As the video explains, t-SNE maps complex data to a two- or three-dimensional space and was therefore really useful to compare and group similar sounds. Sounds are super highly-dimensional as they are essentially a very elaborate sequence of waves, each with a pitch, a duration, a frequency, a bass, an overall length, etcetera (clearly I am no musician). You would need a lot of information to describe a specific sound accurately. The project team compared sound to fingerprints, as there is an immense amount of data in a single padamtss.
t-SNE takes into account all this information of a sound and compares all sounds in the dataset. Next, it creates 2 or 3 new dimensions and assigns each sound values on these new dimensions in such a way that sounds which were previously similar (on the highly-dimensional data) are also similar on the new 2 – 3 dimensions. You could say that t-SNE summarizes (most of) the information that was stored in the previous complex data. This is what dimensionality reduction techniques do: they reduce the number of dimensions you need to describe data (sufficiently). Fortunately, techniques such as t-SNE are unsupervised, meaning that the project team did not have to tag or describe the sounds in their dataset manually but could just let the computer do the heavy lifting.
The result of this project is fantastic and righteously bears the name of Infinite Drum Machine (click to play)! You can use the two-dimensional map to explore similar sounds and you can even make beats using the sequencing tool. The below video summarizes the creation process.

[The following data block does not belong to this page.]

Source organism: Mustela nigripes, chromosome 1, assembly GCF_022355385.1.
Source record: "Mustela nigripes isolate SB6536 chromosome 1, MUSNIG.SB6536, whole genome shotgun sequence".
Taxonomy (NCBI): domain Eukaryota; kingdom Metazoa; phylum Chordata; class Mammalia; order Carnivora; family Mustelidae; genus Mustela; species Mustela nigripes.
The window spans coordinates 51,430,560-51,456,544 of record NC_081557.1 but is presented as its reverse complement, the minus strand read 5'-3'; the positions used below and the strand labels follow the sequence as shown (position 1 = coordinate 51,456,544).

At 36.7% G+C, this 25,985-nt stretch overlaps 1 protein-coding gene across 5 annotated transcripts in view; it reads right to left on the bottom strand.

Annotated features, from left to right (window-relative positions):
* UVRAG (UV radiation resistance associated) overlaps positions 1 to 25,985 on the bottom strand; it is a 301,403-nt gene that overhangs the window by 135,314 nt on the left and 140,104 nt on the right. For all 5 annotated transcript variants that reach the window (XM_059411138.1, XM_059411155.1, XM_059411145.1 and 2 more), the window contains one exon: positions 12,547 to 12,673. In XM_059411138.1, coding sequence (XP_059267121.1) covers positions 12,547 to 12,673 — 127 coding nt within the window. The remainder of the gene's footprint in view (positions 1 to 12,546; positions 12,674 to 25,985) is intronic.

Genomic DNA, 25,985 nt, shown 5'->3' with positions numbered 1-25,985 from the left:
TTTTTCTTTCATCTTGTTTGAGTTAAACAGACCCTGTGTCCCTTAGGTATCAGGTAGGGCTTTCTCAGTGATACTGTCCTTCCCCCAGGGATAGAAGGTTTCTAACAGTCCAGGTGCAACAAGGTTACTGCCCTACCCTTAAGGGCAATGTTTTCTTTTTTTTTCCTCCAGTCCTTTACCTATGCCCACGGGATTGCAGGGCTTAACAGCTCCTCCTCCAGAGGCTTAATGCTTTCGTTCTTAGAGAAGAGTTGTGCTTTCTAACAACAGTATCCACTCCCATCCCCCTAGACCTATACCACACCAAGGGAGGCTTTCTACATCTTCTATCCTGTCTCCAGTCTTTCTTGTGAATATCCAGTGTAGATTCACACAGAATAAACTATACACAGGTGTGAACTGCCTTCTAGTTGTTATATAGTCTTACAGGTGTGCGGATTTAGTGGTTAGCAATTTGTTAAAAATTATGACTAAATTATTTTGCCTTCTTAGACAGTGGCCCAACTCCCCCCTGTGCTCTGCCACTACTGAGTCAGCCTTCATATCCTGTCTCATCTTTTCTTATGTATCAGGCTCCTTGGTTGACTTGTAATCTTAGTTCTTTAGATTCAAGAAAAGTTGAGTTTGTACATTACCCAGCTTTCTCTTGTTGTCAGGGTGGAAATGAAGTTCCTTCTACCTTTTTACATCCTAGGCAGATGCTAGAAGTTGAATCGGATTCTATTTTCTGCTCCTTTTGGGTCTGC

Amazed by this application, I wanted to know how t-SNE is being used in other projects. I have found a tremendous amount of applications that demonstrate how to implement t-SNE in Python, R, and even JS whereas the method also seems popular in academia.
Cho et al., 2014 have used t-SNE in their natural language processing projects as it allows for an easy examination of the similarity among words and phrases. Mnih and colleagues (2015) have used t-SNE to examine how neural networks were playing video games.
On a final note, while acknowledging its potential, this blog warns for the inaccuracies in t-SNE due to the aesthetical adjustments it often seems to make. They have some lovely interactive visualizations to back up their claim. They conclude that it’s incredible flexibility allows t-SNE to find structure where other methods cannot. Unfortunately, this makes it tricky to interpret t-SNE results as the algorithm makes all sorts of untransparent adjustments to tidy its visualizations and make the complex information fit on just 2-3 dimensions.